Saturday Afternoon
Please come again!


I suppose it's no news to anyone here that you can sign up for a daily email from Writer's Almanac and it shows up, like a good friend, waiting to have coffee with you each morning. I've enjoyed the poems the last two days and their entry regarding the word "serendipity" has been rattling around in my head since I read it.

The following is a gardener's version of serendipity.

Several years ago I wandered aimlessly around a thrift store. Up and down each aisle I went, picking up someone's discard, examining it for a moment and then putting it carefully back in its place. That was the day I found this:

I don't know what it is besides the obvious — pie tin with uniform-sized holes machined into the bottom. I was not able to put this down again but at the same time, I didn't know what I'd use it for. I've attempted to use it for various things but mostly it sits at the bottom of a stack of pie dishes that I use regularly.

Yesterday, I took it out to the garden for no particular reason. I noticed that it fit nicely, no perfectly, atop the mouth of my enamelled bucket, the one that I picked up at an estate sale years ago:

It's like they were made for each other:

Even Le Bête was impressed:

I now have the perfect sifter to use on the finished compost pile. I only have the patience to sift small batches but the end result is beautiful. I end up with a fine black compost. This morning I added a little cottonseed meal, some greensand and even a small scoop of dry molasses to the bucket. I can see that the combinations will be endless and I may turn into a compost mix master of some sort. I mulched Michael's lime tree with the stuff and I put some into the herb pots, too and my poor beleaguered artichoke.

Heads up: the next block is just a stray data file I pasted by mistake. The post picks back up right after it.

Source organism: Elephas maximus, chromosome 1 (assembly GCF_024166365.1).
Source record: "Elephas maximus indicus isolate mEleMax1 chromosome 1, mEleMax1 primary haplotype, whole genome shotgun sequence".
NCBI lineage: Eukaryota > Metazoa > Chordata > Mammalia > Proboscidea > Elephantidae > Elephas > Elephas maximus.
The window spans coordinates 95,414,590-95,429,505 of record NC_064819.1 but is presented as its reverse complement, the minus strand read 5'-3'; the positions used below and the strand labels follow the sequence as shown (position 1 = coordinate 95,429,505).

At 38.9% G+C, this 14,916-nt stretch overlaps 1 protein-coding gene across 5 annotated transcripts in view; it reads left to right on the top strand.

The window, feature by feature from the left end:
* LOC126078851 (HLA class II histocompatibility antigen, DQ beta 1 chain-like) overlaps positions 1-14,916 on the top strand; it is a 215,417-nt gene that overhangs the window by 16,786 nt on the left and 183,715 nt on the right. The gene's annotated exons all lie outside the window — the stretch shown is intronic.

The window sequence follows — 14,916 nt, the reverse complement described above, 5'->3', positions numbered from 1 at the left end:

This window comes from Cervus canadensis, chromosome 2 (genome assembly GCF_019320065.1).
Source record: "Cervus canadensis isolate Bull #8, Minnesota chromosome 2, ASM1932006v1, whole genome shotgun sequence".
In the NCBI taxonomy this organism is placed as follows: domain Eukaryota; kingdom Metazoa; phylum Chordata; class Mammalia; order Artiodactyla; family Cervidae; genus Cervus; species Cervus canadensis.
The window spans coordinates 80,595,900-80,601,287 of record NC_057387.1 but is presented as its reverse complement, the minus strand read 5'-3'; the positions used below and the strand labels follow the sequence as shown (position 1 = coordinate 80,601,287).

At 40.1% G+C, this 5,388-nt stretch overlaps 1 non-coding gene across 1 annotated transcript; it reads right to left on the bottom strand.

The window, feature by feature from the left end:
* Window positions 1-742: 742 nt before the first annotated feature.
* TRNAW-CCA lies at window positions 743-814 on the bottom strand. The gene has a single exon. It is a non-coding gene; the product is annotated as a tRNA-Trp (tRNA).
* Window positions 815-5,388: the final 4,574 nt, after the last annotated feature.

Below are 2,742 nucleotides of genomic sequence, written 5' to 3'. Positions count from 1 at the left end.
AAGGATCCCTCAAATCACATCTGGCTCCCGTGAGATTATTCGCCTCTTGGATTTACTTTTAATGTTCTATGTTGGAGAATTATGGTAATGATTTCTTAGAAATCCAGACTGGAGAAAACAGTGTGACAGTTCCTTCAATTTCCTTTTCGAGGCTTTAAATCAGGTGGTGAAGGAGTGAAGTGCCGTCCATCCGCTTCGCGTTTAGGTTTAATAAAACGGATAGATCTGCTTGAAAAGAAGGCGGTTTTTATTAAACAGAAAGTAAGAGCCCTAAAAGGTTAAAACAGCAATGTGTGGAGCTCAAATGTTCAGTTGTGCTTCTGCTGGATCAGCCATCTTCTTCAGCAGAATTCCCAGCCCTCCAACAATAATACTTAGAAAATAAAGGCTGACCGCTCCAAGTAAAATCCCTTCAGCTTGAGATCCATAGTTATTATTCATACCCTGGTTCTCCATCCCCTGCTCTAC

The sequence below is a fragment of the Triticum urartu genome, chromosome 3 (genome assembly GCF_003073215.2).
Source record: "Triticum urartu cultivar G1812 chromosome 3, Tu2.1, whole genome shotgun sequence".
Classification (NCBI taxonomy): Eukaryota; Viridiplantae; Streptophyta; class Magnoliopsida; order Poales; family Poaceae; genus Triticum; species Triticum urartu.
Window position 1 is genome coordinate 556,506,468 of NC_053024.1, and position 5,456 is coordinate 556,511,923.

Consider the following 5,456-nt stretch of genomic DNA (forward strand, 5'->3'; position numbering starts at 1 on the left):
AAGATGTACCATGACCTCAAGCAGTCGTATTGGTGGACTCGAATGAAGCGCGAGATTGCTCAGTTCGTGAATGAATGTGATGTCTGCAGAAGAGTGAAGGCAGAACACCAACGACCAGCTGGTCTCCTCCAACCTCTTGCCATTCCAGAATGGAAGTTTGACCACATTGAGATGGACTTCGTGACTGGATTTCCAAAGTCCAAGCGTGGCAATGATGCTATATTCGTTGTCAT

I don't know which is  the most serendipitous part of the equation - finding the pie plate, finding the bucket or discovering that they should marry. I do know that this is part of what makes gardening a slow process for me. I mean look, it took two years for me to put the pieces together. Discovery takes time but when the spark comes, when the idea is there, it's fast and bright. An idea is like the flare of a match after it's swiped and ignites. Discovery is also very satisfying. It's the difference between taking the rough trail into the wood rather than the paved road. There's no telling what you will find when you let things unfold at their own pace. The trick is patience and willingness and I must admit that I do not always posses enough of both.


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Oh, I used to subscribe to Writers Almanac! Not sure why or how I got unsubscribed. I should sign up again.

And congrats on the find(s). I've done that with things like scarves or jewelry I bought that I liked but never seemed to go with anything. Eventually you find some need, some perfect fit.

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